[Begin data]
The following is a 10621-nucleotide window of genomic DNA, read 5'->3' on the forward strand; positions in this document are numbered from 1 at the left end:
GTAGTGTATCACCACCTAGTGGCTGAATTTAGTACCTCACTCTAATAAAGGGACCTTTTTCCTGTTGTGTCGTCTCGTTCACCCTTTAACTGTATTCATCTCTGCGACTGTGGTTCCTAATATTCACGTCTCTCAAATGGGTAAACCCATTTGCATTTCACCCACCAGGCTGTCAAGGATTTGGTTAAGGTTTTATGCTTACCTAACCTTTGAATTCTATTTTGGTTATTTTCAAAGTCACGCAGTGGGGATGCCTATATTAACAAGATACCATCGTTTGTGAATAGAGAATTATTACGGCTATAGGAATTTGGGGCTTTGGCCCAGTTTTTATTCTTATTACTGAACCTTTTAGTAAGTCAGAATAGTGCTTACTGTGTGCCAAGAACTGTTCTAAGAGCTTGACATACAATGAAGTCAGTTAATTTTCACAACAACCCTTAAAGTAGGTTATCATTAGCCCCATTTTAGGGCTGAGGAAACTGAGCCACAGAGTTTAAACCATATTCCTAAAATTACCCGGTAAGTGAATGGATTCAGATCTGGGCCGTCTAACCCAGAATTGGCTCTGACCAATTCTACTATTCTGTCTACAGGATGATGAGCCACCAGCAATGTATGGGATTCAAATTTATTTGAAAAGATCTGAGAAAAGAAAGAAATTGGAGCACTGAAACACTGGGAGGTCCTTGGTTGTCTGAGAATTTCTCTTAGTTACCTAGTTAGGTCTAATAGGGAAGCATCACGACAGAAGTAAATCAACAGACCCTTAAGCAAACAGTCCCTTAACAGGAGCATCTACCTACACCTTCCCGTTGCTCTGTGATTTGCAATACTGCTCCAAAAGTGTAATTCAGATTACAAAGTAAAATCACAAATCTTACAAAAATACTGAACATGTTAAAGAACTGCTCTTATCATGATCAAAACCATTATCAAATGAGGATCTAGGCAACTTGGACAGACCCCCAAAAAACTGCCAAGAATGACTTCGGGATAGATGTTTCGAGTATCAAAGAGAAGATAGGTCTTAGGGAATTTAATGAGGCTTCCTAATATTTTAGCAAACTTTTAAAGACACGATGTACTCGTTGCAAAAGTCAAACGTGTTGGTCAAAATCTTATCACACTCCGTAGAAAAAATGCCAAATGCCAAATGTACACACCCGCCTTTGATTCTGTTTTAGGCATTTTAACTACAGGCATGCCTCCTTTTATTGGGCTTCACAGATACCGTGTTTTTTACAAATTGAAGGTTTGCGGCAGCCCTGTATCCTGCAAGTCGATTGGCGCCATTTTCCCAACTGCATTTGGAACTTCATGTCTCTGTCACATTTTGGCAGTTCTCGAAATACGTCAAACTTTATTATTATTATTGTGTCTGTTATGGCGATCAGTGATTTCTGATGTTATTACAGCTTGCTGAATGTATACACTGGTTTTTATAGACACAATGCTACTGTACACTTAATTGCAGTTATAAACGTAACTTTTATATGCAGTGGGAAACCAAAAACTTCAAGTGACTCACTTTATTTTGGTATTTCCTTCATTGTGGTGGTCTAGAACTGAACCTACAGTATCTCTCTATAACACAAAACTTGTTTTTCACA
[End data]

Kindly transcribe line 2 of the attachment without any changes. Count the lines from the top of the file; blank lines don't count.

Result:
GTAGTGTATCACCACCTAGTGGCTGAATTTAGTACCTCACTCTAATAAAGGGACCTTTTTCCTGTTGTGTCGTCTCGTTCACCCTTTAACTGTATTCATCTCTGCGACTGTGGTTCCTAATATTCACGTCTCTCAAATGGGTAAACCCATTTGCATTTCACCCACCAGGCTGTCAAGGATTTGGTTAAGGTTTTATGCTTACCTAACCTTTGAATTCTATTTTGGTTATTTTCAAAGTCACGCAGTGGGGATGCCTATATTAACAAGATACCATCGTTTGTGAATAGAGAATTATTACGGCTATAGGAATTTGGGGCTTTGGCCCAGTTTTTATTCTTATTACTGAACCTTTTAGTAAGTCAGAATAGTGCTTACTGTGTGCCAAGAACTGTTCTAAGAGCTTGACATACAATGAAGTCAGTTAATTTTCACAACAACCCTTAAAGTAGGTTATCATTAGCCCCATTTTAGGGCTGAGGAAACTGAGCCACAGAGTTTAAACCATATTCCTAAAATTACCCGGTAAGTGAATGGATTCAGATCTGGGCCGTCTAACCCAGAATTGGCTCTGACCAATTCTACTATTCTGTCTACAGGATGATGAGCCACCAGCAATGTATGGGATTCAAATTTATTTGAAAAGATCTGAGAAAAGAAAGAAATTGGAGCACTGAAACACTGGGAGGTCCTTGGTTGTCTGAGAATTTCTCTTAGTTACCTAGTTAGGTCTAATAGGGAAGCATCACGACAGAAGTAAATCAACAGACCCTTAAGCAAACAGTCCCTTAACAGGAGCATCTACCTACACCTTCCCGTTGCTCTGTGATTTGCAATACTGCTCCAAAAGTGTAATTCAGATTACAAAGTAAAATCACAAATCTTACAAAAATACTGAACATGTTAAAGAACTGCTCTTATCATGATCAAAACCATTATCAAATGAGGATCTAGGCAACTTGGACAGACCCCCAAAAAACTGCCAAGAATGACTTCGGGATAGATGTTTCGAGTATCAAAGAGAAGATAGGTCTTAGGGAATTTAATGAGGCTTCCTAATATTTTAGCAAACTTTTAAAGACACGATGTACTCGTTGCAAAAGTCAAACGTGTTGGTCAAAATCTTATCACACTCCGTAGAAAAAATGCCAAATGCCAAATGTACACACCCGCCTTTGATTCTGTTTTAGGCATTTTAACTACAGGCATGCCTCCTTTTATTGGGCTTCACAGATACCGTGTTTTTTACAAATTGAAGGTTTGCGGCAGCCCTGTATCCTGCAAGTCGATTGGCGCCATTTTCCCAACTGCATTTGGAACTTCATGTCTCTGTCACATTTTGGCAGTTCTCGAAATACGTCAAACTTTATTATTATTATTGTGTCTGTTATGGCGATCAGTGATTTCTGATGTTATTACAGCTTGCTGAATGTATACACTGGTTTTTATAGACACAATGCTACTGTACACTTAATTGCAGTTATAAACGTAACTTTTATATGCAGTGGGAAACCAAAAACTTCAAGTGACTCACTTTATTTTGGTATTTCCTTCATTGTGGTGGTCTAGAACTGAACCTACAGTATCTCTCTATAACACAAAACTTGTTTTTCACA